Suicide on Campus: What Parents Need to Know
“College freshmen are significantly more likely to report that they are struggling with depression than even their predecessors of just five years ago,” reports Liz Goodwin, and “nearly 94 percent of college counseling directors [have seen] a greater number of students with ‘severe psychological issues.’ … [T]housands of students were hospitalized for psychiatric conditions by counseling centers that same year.”
At Tulane, senior Shefali Arora, 21, who attempted suicide last October, helped grab the attention of university President Michael Fitts by creating a public Google Document for students to share their experiences. The 28-page report is eye-opening and devastatingly painful to read.
“Clearly, it is a pressured time to be an 18-year-old in the United States,” Fitts replied in the document. “There are anxieties about your career, your personal life, that may not have been as true years ago.”
Fitts theorized that the breakdown of religious and family structures and the trend of students attending college far from home might be contributing factors in the rise of depression. Tulane’s students are, on average, farther from home than the students of any other college in the country, according to the article.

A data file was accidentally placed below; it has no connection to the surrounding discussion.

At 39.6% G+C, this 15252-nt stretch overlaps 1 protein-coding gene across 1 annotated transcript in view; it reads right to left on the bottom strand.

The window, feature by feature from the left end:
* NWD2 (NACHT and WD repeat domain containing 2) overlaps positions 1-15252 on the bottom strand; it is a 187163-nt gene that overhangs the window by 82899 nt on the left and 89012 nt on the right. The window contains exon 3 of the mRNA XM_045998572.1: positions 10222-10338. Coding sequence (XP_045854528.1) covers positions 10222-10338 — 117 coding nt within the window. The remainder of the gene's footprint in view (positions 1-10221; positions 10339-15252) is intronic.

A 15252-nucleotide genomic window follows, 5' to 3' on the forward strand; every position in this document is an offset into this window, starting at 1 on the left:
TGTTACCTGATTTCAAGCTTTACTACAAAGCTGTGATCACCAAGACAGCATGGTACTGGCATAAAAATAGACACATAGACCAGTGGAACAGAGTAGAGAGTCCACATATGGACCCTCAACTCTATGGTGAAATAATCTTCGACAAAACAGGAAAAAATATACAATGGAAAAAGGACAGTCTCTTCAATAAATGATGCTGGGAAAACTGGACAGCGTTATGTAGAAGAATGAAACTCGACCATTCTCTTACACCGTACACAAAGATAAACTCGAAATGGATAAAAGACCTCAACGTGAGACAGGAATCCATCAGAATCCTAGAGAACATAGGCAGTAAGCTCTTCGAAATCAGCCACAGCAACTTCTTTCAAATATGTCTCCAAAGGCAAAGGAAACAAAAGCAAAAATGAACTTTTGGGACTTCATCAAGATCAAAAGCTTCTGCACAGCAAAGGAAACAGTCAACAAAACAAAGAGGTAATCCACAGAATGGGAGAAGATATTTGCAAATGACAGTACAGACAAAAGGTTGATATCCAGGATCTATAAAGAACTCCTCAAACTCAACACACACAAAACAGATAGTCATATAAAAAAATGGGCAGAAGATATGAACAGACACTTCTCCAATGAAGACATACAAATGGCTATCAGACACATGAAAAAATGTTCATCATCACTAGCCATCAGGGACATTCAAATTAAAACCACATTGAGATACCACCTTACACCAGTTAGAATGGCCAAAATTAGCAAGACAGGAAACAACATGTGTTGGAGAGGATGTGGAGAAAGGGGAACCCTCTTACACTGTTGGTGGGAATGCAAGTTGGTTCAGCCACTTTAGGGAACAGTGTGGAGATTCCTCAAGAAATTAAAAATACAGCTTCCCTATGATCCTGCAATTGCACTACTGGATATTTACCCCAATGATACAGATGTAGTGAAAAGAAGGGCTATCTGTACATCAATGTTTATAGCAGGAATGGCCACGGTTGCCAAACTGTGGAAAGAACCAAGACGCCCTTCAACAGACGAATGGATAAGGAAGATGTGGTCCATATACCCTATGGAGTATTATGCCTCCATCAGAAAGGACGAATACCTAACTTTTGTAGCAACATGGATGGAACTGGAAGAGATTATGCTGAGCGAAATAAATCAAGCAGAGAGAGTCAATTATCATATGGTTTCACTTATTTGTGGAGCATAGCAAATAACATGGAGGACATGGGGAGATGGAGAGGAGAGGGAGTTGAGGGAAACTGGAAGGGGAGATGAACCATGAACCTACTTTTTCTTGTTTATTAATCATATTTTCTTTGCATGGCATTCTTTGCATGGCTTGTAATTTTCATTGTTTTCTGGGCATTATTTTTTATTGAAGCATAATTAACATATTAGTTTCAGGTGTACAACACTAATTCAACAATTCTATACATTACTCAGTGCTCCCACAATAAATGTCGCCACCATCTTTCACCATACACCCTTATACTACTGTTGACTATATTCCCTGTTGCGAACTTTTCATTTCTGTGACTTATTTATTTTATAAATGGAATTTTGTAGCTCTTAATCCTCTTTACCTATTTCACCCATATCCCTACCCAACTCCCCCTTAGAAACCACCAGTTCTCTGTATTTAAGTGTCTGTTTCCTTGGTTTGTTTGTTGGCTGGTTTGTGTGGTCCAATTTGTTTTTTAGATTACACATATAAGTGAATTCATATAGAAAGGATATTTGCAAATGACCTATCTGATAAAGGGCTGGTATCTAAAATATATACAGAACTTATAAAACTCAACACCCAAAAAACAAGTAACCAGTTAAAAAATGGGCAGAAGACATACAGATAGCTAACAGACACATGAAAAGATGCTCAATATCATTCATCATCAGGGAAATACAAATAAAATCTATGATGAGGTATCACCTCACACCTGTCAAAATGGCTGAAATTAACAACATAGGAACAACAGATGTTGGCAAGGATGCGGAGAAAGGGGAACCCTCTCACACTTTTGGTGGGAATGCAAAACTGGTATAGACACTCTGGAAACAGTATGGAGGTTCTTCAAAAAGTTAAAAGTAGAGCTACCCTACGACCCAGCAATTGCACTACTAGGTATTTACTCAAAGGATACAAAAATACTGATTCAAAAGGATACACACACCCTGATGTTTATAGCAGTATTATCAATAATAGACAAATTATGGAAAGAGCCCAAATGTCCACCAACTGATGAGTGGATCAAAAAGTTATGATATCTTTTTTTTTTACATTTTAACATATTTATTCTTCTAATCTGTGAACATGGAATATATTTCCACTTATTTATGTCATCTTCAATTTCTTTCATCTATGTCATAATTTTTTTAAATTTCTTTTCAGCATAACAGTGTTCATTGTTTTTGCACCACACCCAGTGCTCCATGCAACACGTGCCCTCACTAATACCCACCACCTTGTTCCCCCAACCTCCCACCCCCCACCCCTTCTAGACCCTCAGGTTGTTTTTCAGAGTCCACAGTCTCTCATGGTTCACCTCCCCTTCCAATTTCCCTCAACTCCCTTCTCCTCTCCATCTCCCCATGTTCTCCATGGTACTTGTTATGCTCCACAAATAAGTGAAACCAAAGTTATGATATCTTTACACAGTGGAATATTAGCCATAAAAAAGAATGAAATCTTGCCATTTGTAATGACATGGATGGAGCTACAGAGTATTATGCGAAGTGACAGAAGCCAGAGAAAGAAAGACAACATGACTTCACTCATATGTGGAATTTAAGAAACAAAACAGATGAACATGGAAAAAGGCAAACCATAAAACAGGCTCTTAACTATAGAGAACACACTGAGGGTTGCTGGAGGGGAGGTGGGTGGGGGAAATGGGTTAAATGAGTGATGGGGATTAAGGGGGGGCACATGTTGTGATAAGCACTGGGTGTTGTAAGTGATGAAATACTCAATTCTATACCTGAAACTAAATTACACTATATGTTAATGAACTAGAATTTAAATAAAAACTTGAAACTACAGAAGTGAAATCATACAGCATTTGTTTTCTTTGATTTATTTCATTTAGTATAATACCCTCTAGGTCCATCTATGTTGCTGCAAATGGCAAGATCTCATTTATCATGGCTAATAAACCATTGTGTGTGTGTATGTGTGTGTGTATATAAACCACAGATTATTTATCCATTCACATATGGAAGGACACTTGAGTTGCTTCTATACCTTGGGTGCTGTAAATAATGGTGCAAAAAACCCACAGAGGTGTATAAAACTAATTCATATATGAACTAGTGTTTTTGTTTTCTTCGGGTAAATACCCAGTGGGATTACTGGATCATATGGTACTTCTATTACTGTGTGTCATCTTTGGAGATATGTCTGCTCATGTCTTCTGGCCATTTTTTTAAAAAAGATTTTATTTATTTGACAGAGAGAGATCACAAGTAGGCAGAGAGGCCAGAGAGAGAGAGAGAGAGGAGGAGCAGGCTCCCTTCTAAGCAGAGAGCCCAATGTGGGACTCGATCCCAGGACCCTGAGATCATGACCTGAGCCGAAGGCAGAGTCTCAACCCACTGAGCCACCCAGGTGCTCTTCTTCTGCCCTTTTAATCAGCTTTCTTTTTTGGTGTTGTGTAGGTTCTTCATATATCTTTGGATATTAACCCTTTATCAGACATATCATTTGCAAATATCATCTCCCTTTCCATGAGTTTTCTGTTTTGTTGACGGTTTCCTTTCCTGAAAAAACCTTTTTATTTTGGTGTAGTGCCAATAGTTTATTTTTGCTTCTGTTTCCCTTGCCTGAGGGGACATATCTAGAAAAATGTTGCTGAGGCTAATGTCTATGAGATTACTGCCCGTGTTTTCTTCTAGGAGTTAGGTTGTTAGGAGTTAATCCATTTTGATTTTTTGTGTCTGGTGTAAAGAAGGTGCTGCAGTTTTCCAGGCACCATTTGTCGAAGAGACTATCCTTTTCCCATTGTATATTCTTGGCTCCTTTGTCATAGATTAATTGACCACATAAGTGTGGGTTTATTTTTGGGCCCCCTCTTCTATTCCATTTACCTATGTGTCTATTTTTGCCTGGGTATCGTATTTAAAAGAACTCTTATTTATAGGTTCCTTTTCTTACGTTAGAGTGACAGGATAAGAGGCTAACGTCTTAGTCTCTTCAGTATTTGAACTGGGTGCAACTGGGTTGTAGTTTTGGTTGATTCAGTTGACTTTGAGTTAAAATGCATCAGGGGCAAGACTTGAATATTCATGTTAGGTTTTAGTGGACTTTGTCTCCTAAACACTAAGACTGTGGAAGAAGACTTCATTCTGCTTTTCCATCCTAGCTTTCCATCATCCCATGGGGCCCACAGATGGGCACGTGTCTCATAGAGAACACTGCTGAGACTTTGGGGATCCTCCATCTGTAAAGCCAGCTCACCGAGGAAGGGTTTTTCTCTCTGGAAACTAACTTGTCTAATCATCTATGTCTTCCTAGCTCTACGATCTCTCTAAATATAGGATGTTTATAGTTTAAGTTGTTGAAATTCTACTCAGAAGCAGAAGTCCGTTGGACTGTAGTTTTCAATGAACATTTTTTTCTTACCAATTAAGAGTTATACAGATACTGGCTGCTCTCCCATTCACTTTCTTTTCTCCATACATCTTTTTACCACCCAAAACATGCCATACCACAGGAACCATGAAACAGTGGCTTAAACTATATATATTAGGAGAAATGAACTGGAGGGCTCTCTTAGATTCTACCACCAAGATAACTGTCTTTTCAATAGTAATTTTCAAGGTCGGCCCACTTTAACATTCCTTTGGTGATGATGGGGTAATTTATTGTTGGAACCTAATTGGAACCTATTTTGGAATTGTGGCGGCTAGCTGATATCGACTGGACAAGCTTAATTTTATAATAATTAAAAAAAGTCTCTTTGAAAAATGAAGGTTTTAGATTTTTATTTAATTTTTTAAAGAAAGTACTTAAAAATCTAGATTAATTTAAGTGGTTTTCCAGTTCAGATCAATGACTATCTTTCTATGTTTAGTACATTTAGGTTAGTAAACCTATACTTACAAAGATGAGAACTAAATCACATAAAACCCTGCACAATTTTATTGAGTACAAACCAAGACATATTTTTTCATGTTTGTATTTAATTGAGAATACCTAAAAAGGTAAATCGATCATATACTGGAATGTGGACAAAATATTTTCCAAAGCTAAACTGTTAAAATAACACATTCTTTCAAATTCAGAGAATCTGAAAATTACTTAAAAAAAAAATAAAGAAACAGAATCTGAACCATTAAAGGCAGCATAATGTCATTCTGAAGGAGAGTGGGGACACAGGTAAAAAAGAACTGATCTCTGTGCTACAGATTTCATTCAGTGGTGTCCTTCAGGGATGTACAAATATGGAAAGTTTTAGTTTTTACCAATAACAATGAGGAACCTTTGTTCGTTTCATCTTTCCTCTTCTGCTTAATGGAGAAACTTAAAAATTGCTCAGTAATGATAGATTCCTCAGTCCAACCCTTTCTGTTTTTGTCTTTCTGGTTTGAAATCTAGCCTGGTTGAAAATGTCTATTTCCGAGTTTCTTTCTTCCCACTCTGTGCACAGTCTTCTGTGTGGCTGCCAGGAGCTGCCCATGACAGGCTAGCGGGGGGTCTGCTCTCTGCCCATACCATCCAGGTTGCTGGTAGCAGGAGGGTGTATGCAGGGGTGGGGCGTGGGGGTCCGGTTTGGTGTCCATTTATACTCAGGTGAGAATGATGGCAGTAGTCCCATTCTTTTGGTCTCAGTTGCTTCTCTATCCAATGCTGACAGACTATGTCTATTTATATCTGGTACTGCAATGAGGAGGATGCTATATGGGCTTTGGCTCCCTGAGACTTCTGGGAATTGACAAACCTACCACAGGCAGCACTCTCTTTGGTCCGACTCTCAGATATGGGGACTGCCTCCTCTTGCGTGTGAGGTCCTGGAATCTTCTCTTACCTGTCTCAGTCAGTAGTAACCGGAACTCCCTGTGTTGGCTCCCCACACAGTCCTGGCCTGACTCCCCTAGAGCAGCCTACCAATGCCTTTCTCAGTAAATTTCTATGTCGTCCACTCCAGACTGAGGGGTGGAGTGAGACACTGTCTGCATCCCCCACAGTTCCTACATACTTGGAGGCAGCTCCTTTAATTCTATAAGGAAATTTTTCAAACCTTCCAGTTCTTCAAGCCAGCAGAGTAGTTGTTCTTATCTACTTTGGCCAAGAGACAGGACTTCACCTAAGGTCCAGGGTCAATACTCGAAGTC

Unfortunately, the challenges on campus reflect national issues in accessing affordable mental health resources.
“Obviously, universities are not in a position to provide long-term care for an entire university experience,” said Fitts. “We face the problem that everybody faces, namely the lack of enough mental health professionals and the availability of them.”
Read the entire story at Yahoo! News.
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